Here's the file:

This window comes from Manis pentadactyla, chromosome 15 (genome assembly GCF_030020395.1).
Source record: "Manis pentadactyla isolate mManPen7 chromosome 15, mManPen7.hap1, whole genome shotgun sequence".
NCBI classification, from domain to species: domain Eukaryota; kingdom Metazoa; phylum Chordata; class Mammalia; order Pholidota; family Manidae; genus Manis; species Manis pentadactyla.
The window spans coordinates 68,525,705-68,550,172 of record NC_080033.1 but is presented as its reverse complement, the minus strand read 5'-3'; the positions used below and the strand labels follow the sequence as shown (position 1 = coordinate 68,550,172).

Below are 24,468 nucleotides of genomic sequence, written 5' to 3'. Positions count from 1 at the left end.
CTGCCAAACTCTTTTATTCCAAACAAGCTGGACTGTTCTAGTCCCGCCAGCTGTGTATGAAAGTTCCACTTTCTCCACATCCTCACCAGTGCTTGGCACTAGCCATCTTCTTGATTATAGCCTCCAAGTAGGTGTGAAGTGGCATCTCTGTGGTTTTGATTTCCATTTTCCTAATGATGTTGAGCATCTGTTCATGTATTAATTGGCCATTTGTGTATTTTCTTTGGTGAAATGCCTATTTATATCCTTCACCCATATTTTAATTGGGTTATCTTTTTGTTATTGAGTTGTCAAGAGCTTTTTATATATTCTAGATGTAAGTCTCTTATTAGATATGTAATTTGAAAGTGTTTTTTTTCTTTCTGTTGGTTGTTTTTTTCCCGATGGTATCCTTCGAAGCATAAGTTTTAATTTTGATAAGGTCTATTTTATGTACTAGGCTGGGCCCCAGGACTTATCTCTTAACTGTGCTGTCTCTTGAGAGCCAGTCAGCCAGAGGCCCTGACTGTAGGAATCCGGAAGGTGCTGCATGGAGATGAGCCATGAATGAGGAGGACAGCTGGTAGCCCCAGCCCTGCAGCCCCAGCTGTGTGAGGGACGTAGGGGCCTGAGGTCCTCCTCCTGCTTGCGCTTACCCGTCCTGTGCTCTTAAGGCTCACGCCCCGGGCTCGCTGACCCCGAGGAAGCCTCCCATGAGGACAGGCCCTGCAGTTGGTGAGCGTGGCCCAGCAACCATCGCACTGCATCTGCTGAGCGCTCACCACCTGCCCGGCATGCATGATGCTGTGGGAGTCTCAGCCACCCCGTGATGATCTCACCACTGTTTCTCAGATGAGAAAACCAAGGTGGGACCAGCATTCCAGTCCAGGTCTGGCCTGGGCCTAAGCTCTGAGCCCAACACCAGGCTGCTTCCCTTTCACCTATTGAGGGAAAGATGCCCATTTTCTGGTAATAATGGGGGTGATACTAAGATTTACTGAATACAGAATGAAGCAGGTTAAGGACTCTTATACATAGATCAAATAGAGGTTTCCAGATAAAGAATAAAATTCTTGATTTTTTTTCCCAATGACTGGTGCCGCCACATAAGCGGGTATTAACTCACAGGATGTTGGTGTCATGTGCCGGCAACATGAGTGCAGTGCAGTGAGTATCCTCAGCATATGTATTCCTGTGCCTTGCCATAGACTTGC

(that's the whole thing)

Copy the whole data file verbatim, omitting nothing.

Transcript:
This window comes from Manis pentadactyla, chromosome 15 (genome assembly GCF_030020395.1).
Source record: "Manis pentadactyla isolate mManPen7 chromosome 15, mManPen7.hap1, whole genome shotgun sequence".
NCBI classification, from domain to species: domain Eukaryota; kingdom Metazoa; phylum Chordata; class Mammalia; order Pholidota; family Manidae; genus Manis; species Manis pentadactyla.
The window spans coordinates 68,525,705-68,550,172 of record NC_080033.1 but is presented as its reverse complement, the minus strand read 5'-3'; the positions used below and the strand labels follow the sequence as shown (position 1 = coordinate 68,550,172).

Below are 24,468 nucleotides of genomic sequence, written 5' to 3'. Positions count from 1 at the left end.
CTGCCAAACTCTTTTATTCCAAACAAGCTGGACTGTTCTAGTCCCGCCAGCTGTGTATGAAAGTTCCACTTTCTCCACATCCTCACCAGTGCTTGGCACTAGCCATCTTCTTGATTATAGCCTCCAAGTAGGTGTGAAGTGGCATCTCTGTGGTTTTGATTTCCATTTTCCTAATGATGTTGAGCATCTGTTCATGTATTAATTGGCCATTTGTGTATTTTCTTTGGTGAAATGCCTATTTATATCCTTCACCCATATTTTAATTGGGTTATCTTTTTGTTATTGAGTTGTCAAGAGCTTTTTATATATTCTAGATGTAAGTCTCTTATTAGATATGTAATTTGAAAGTGTTTTTTTTCTTTCTGTTGGTTGTTTTTTTCCCGATGGTATCCTTCGAAGCATAAGTTTTAATTTTGATAAGGTCTATTTTATGTACTAGGCTGGGCCCCAGGACTTATCTCTTAACTGTGCTGTCTCTTGAGAGCCAGTCAGCCAGAGGCCCTGACTGTAGGAATCCGGAAGGTGCTGCATGGAGATGAGCCATGAATGAGGAGGACAGCTGGTAGCCCCAGCCCTGCAGCCCCAGCTGTGTGAGGGACGTAGGGGCCTGAGGTCCTCCTCCTGCTTGCGCTTACCCGTCCTGTGCTCTTAAGGCTCACGCCCCGGGCTCGCTGACCCCGAGGAAGCCTCCCATGAGGACAGGCCCTGCAGTTGGTGAGCGTGGCCCAGCAACCATCGCACTGCATCTGCTGAGCGCTCACCACCTGCCCGGCATGCATGATGCTGTGGGAGTCTCAGCCACCCCGTGATGATCTCACCACTGTTTCTCAGATGAGAAAACCAAGGTGGGACCAGCATTCCAGTCCAGGTCTGGCCTGGGCCTAAGCTCTGAGCCCAACACCAGGCTGCTTCCCTTTCACCTATTGAGGGAAAGATGCCCATTTTCTGGTAATAATGGGGGTGATACTAAGATTTACTGAATACAGAATGAAGCAGGTTAAGGACTCTTATACATAGATCAAATAGAGGTTTCCAGATAAAGAATAAAATTCTTGATTTTTTTTCCCAATGACTGGTGCCGCCACATAAGCGGGTATTAACTCACAGGATGTTGGTGTCATGTGCCGGCAACATGAGTGCAGTGCAGTGAGTATCCTCAGCATATGTATTCCTGTGCCTTGCCATAGACTTGC